A new challenge and opportunity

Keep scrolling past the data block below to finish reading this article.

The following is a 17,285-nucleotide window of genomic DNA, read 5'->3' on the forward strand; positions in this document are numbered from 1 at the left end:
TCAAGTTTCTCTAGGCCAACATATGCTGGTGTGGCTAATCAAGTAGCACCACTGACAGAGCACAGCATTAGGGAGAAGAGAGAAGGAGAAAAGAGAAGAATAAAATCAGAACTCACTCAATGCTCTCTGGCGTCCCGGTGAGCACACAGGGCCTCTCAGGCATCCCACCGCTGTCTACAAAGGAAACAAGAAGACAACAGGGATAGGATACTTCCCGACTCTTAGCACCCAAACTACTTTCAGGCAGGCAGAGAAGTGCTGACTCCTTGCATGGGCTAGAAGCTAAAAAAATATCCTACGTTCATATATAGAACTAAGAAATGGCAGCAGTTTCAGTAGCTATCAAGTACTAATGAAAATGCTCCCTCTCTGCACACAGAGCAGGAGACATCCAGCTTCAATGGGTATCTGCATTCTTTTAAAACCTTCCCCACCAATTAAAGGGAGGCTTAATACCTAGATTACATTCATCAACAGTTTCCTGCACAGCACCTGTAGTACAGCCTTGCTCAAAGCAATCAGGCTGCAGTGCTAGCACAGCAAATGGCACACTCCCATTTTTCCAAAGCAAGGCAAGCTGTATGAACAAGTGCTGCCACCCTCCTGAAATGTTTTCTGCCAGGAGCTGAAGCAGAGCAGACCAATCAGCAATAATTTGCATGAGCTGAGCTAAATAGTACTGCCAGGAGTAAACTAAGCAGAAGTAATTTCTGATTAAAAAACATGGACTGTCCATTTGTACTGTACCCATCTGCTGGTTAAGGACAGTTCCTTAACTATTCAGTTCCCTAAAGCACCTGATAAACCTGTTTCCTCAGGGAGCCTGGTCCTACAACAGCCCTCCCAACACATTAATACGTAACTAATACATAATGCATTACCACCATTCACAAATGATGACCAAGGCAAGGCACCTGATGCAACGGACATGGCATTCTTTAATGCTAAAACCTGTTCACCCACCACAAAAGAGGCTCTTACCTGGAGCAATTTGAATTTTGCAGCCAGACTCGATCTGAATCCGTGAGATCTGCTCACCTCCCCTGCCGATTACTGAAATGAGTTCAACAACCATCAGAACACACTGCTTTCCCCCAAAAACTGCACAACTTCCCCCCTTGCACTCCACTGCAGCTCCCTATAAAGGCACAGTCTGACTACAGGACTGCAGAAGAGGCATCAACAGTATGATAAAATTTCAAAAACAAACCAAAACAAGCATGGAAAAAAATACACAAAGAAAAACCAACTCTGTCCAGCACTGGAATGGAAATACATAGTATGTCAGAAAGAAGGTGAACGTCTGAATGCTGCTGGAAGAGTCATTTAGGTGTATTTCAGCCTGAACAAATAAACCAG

Turning points come at hard times. The United States and the European Union, both struggling to lift their sagging economies, have announced that they will accelerate the process of creating the world’s biggest free trade zone. President Barack Obama in his State of Union Address said Washington will soon finalize talks on the Trans-Pacific Partnership (TPP) to “level the playing field in the growing markets of Asia.” He also said his country would initiate negotiations on the comprehensive Transatlantic Trade and Investment Partnership with the European Union “because trade that is fair and free across the Atlantic supports millions of good-paying American jobs.” The effect of lower tariffs won’t suddenly lead to a surge in bilateral trade as the U.S. and EU have already brought down average duties to the negligible 3 percent range. Korea, which has free trade pacts with both regions, won’t be hit overly hard by the creation of a new supersized trade bloc. But the fact that the two economies have entered negotiations to remove tariffs and impose sweeping deregulation on free trade is in itself meaningful. The two make up nearly half of the world economy and 30 percent of global trade. They have primarily relied on multilateral global bodies like the World Trade Organization, but are now shifting their trade focus to bilateral arrangements. The U.S. initiatives on separate trade agreements with countries in the Pacific and Atlantic regions have been seen by some as a creation of economic constraints against China. But whether there is a hidden motive or not, free trade networking is an irreversible global trend. It can contain signs of protectionist and nationalistic trade amid financial troubles worldwide. As a country that primarily runs on exports, Korea should welcome the winds of free and fair trade in the global market. We should use the momentum to accelerate our own efforts toward a tripartite trade agreement with China and Japan that have hit a wall over territorial disputes. The U.S.-EU free trade deal would be unprecedented in the history of the world. Their agreements on everything from state subsidies to environmental standards could set the global standard. The agreements could reshape the global trade order. Other WTO-led multilateral trade talks will likely follow their lead. Our earlier agreements with the U.S. and EU will lose expected gains. But if we ride the current wave, we can gain immeasurable access across the Atlantic and Pacific. These new agreements pose new challenges and opportunities for Korea.